Cheer Trumps All: Applying Conversational Theory to My Social Media Accounts

Disclaimer: I hate talking about my personal social media. This blog was painful for me to write, but I came across some interesting conclusions and felt they needed to be shared.

I have a substantial following on social media. Screen Shot 2015-02-24 at 1.39.06 PM

You may be asking, why? 

I am not a celebrity; I do not have super cool posts. To be honest, I am not sure I deserve this following. However, in the words of The Rolling Stones and my father, “You can’t always get what you want.”

In high school I was on a world championship competitive cheerleading team. I was in the center of the routine and because of that people recognized me. I then became a varsity cheerleader at UNC and, surprisingly enough, people identify me because of that as well.

I began noticing patterns on my social media, particularly Instagram, and did some research to figure out why some posts received a large number of likes and others… not so much.

Cheer pictures by far get the most likes. And not just any cheer pictures, older images from my high school cheer days. UNC cheerleading posts come in secondIMG_6087IMG_6086 4

Themed pictures are next on the list, meaning images of me in costumes, of my friends and I matching or me in a cool location.

IMG_6089 IMG_6088

What gets the least amount of attention? Images of my personal life- day to day stuff. A casual night out with friends barely breaks three thousand. If my face is not in the picture, good luck.


So I took to the Internet and found an article by Molly Fatkin, a strategic communication student at Wichita State University. She applied the H. Paul Grice’s conversational maxims to social media.

Here is my interpretation:

1. The first conversational maxim is quality. Fatkin said in social media this means having truthful postings and remaining authentic to your followers. This proves why cheer pictures get the most likes. Because most of my followers know me as “that cheerleader,” only images showing me in that way seem authentic to them. They do not know me on a personal level, so when I am a “normal college student,” my posts do not appeal because they seem false.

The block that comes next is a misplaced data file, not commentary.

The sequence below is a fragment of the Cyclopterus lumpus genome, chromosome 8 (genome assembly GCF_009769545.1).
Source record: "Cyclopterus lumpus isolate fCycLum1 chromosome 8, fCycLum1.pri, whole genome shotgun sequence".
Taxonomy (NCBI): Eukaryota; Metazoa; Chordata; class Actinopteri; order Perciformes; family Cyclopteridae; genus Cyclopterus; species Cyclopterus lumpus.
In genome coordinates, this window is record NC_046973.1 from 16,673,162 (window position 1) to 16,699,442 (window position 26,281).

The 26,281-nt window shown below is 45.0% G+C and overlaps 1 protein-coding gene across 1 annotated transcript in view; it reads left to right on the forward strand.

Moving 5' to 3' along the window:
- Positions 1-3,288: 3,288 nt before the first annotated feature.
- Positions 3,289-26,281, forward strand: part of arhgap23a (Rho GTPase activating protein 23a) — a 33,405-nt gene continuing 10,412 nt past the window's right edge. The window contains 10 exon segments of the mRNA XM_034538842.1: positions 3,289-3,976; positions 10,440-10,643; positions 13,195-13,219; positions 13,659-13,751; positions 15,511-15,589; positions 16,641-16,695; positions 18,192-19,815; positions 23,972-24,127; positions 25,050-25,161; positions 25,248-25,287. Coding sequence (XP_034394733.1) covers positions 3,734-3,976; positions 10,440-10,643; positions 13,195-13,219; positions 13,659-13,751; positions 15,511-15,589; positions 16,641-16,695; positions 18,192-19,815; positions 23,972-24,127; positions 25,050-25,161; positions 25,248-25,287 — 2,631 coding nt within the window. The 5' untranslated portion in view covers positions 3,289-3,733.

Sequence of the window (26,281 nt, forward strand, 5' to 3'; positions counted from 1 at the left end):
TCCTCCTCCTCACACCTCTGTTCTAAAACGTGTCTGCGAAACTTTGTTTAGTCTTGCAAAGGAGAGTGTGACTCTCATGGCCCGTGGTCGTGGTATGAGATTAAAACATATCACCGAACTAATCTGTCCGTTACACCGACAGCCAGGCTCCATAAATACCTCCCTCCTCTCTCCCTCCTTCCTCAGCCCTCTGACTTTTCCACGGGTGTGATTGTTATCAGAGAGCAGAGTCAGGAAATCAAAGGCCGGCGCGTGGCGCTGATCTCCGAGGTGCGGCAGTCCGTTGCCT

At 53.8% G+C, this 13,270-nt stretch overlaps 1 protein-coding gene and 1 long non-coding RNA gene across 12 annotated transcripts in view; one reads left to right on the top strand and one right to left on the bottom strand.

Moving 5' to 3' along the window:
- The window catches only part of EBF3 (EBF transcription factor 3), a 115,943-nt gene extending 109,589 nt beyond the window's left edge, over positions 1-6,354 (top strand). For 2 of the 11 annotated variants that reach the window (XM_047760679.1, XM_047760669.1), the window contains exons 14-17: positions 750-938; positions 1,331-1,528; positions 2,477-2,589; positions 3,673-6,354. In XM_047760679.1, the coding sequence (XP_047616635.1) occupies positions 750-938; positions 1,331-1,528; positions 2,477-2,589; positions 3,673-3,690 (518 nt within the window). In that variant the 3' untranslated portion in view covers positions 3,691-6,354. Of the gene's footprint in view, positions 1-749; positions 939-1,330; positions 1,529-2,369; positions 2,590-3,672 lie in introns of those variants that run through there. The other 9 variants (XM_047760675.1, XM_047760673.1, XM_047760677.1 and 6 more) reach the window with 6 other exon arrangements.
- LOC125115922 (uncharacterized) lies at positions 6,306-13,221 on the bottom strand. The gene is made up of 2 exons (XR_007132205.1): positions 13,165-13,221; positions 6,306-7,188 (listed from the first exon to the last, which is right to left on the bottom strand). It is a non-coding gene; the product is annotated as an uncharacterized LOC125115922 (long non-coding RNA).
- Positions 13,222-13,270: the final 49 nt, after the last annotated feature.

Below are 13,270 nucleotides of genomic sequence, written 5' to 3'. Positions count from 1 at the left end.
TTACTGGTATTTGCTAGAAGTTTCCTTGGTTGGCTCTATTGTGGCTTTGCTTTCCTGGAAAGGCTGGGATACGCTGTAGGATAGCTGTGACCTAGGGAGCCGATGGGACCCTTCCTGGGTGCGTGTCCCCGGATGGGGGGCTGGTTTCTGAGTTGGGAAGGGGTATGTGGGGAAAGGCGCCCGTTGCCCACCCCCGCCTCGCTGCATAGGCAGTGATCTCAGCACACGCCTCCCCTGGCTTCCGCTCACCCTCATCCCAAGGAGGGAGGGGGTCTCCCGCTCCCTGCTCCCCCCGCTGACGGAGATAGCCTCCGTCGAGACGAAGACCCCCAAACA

2. Relevance is next. Basically, staying on top of current trends in social media. (Like if I would have posted that the dress was blue and black last night… but white and gold this morning.) It also applies to being timely (a news value I might add). When I upload a picture in a UNC cheer uniform the day of a basketball game it receives more attention than if I post it a day later.

Relevancy can also mean being pertinent to your follower’s interests. Again, since most of my followers are cheerleaders or are interested in cheerleading, those posts are more relevant to them.

3. Fatkin does not mention the maxim of quantity, but it is applicable. Grice said that you should contribute just the right amount of information, not too much, not to little. I have noticed that when I post twice in a day, both pictures suffer. Same applies for when I do not post for a while.

4. Finally, the manner maxim is not mentioned in Fatkin’s article either. It says that conversation should be clear, avoiding ambiguity. Although this application is not as obvious, I think that having an orderly and un-ambiguous account in my followers’ eyes means only posting images related to cheerleading. Explaining why those posts have more likes.

So now I know. If I need a self-esteem boost I should post just enough #TBT instas of me cheering in high school to seem authentic and relevant thus maximizing likes. I doubt Grice knew this is how his theory would be applied.


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